Jobs for the boys? Not anymore, says KCOM’s latest recruit Natasha
INSPIRATION: Natasha Armitage, 24, is one of KCOM’s latest recruits to install Lightstream across the area and is hoping to inspire many more young women to do the same.
By Hull Daily Mail | Posted: 5 Jan 2018
A FEMALE former soldier is calling on more women in the region to join her and build a career in engineering.
Natasha Armitage, 24, is one of KCOM’s latest recruits to install Lightstream across the area and is hoping to inspire many more young women to do the same.
Ms Armitage who spent six years serving in the Royal Logistics Corps before joining KCOM earlier this year, says she does not believe there is any such thing as a “male or female industry” any more.
She said: “I think you can do whatever you want if you’ve got enough interest or passion for it. I didn’t really think ‘that’s a boy’s job’ when I applied for the role of field services technician.
“I’m just interested in telecoms and thought I’d like to pursue a career in that.
“Maybe it helps that I was in the Army before, which is more traditionally thought of as a man’s job, but I think that’s a bit old fashioned. When I told my friends I’d got a job as an engineer they didn’t bat an eyelid, although it probably helps that one of my female friends is a surveyor and another’s a truck driver.”
The new KCOM recruit, who originally hails from Beverley, said the only daunting part of starting her new job was the thought of shinning up telegraph poles fitting cable.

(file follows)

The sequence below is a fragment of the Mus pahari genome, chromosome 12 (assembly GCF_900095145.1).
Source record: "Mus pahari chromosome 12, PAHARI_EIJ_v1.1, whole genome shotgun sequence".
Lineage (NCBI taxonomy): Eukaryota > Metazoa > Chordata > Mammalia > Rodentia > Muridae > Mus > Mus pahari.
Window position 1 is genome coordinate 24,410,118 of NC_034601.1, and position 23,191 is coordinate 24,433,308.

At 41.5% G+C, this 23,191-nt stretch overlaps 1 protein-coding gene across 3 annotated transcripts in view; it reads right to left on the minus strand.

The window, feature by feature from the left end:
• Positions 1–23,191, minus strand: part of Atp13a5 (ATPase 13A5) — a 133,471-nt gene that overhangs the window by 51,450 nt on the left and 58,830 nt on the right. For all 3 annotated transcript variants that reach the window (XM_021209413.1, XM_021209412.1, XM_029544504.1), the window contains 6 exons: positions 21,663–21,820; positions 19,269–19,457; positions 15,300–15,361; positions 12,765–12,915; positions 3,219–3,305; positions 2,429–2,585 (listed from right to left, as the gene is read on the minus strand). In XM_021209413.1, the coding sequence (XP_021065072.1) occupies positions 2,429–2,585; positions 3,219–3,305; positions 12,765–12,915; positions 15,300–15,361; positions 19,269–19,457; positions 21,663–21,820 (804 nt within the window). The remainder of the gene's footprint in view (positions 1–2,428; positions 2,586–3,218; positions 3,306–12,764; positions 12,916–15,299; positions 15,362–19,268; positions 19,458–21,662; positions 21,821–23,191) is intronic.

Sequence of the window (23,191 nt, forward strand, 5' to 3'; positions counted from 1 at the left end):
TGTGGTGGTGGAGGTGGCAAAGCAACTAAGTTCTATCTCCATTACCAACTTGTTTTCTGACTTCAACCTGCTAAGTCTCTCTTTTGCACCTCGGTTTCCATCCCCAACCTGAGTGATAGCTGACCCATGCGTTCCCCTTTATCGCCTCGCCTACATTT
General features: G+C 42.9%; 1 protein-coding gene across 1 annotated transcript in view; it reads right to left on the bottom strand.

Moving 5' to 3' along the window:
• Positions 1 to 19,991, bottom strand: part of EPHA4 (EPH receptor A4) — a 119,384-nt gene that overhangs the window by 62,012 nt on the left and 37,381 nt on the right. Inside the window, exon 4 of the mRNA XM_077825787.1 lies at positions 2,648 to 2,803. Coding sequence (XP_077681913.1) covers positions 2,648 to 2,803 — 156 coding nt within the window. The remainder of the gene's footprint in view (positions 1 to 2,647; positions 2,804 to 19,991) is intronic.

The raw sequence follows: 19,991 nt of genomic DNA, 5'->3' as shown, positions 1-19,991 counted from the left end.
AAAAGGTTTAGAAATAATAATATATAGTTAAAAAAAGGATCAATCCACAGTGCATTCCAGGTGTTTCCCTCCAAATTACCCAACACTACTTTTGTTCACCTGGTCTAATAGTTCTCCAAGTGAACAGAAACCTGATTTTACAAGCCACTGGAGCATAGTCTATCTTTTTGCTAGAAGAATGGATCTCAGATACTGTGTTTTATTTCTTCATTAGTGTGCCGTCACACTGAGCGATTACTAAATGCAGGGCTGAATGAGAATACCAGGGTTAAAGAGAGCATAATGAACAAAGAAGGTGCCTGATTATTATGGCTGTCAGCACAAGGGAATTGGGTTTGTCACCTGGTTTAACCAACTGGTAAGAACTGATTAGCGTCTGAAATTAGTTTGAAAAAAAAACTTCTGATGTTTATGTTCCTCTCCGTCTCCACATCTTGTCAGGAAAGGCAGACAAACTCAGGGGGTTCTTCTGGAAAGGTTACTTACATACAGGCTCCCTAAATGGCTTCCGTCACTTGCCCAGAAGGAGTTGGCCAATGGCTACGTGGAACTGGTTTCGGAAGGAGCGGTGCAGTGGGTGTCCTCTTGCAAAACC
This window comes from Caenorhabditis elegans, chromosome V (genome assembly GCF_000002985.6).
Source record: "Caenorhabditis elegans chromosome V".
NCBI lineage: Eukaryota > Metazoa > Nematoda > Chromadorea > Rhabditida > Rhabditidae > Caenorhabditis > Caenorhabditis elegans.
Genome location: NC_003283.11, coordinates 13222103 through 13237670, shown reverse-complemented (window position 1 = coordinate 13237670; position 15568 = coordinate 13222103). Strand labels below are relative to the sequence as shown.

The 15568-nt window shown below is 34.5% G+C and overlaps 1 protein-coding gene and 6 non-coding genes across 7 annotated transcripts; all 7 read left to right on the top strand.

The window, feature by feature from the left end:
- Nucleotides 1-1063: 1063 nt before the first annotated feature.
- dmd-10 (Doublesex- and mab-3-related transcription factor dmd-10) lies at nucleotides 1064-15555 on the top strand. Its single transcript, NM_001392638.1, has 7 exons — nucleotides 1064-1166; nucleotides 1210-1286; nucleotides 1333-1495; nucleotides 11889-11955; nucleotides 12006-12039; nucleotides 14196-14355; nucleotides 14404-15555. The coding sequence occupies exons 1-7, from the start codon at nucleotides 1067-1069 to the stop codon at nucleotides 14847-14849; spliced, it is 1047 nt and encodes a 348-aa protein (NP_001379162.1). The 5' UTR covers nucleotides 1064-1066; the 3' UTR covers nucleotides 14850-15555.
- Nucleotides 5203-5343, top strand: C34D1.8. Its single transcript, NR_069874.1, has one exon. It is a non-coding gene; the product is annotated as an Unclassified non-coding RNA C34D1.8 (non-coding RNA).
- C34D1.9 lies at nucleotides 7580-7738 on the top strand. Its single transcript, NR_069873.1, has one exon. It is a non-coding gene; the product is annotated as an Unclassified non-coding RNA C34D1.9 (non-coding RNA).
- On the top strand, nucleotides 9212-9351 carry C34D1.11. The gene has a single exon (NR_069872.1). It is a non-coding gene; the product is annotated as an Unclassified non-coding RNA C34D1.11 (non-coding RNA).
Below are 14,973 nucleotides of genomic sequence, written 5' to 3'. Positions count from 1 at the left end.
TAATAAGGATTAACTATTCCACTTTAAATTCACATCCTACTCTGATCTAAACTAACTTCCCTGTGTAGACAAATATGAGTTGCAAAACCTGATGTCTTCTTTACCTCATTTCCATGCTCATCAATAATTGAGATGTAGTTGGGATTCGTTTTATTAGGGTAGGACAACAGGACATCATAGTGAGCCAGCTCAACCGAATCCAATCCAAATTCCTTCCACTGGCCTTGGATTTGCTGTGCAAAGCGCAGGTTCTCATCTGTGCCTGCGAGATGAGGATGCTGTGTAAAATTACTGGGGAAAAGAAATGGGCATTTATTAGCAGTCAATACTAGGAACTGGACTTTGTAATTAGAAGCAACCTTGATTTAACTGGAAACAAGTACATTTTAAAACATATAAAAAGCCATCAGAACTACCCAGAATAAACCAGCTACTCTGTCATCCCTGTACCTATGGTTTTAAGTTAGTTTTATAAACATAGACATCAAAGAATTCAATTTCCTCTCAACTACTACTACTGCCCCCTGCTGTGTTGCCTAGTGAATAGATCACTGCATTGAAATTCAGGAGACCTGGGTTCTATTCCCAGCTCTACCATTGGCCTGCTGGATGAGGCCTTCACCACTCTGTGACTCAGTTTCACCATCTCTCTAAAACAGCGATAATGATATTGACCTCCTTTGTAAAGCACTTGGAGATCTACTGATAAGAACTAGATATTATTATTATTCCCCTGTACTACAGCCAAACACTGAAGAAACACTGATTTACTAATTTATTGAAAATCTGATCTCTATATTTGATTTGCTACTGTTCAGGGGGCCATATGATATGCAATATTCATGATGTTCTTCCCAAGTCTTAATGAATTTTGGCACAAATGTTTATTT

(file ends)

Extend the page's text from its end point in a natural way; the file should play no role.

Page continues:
So far she has trained on KCOM’s copper network and is now focusing on Lightstream fibre home installs.
“I didn’t think I’d like the heights,” she laughs. “But I’ve actually found it OK – not as scary as I’d imagined.
“It’s been great so far. I’m really enjoying it and I’m learning a lot from the guys on the team. The reason I applied to KCOM was because they’re a local company and I think there’s real potential here to progress.
“Eventually, I’d like to be a senior technician or a team leader, but that’s somewhere down the road. If I can inspire other girls to follow as engineers then that would be great. I’ve already had someone come up to me at Slimming World and ask ‘are you an engineer?’
“They had a daughter who was interested in the industry and was asking what it was like and what they should do. I said ‘yes, just go for it’.”
Ms Armitage’s message echoes that of digital minister Matt Hancock MP, who recently made a speech tackling “gender inequality in technology”.
Mr Hancock said: “You can’t catch all the fish if you only fish in half the pool.
“Yet our tech industry is still too male-dominated, in fact and in culture. We want to see equal opportunities for men and women in one of the fastest growing areas of life, and we want to see Britain’s tech industry using the talents of the whole nation.”
Sean Royce, executive vice- president of technology, service and operations at KCOM, said: “We’re delighted to welcome Natasha to KCOM and know she’ll be a valuable addition to the team.
“We’re always looking for quality candidates, both males and female, to join us as we continue rolling out our industry- leading Lightstream broadband network."
KCOM is now actively seeking both male and female applicants for a number of full-time service desk analyst roles it now has available working from its new Salvesen Way centre of excellence.
Overseas growth is a winner for coffee specialist as it takes top spot in Fast Track rankings